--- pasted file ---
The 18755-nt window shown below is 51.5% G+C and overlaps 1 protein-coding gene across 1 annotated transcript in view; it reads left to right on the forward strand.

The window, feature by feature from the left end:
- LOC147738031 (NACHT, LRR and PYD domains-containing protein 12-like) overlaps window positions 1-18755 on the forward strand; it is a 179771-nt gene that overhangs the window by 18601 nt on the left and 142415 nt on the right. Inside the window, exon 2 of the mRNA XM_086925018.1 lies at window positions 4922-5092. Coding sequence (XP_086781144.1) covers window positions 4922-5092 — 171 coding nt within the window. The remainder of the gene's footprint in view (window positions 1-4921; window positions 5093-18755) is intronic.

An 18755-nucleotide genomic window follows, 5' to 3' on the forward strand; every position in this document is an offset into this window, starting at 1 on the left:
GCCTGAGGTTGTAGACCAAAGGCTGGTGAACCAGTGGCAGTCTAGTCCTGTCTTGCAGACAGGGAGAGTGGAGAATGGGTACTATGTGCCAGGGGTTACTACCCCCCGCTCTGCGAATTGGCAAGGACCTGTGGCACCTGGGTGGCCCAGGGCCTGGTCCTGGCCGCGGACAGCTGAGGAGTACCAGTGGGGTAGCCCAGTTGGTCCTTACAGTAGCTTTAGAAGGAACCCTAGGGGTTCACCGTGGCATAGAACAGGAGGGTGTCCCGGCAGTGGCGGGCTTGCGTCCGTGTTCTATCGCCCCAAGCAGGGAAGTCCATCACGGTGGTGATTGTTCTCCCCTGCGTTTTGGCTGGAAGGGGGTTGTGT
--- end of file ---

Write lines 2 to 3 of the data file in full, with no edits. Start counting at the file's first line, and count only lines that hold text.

The window, feature by feature from the left end:
- LOC147738031 (NACHT, LRR and PYD domains-containing protein 12-like) overlaps window positions 1-18755 on the forward strand; it is a 179771-nt gene that overhangs the window by 18601 nt on the left and 142415 nt on the right. Inside the window, exon 2 of the mRNA XM_086925018.1 lies at window positions 4922-5092. Coding sequence (XP_086781144.1) covers window positions 4922-5092 — 171 coding nt within the window. The remainder of the gene's footprint in view (window positions 1-4921; window positions 5093-18755) is intronic.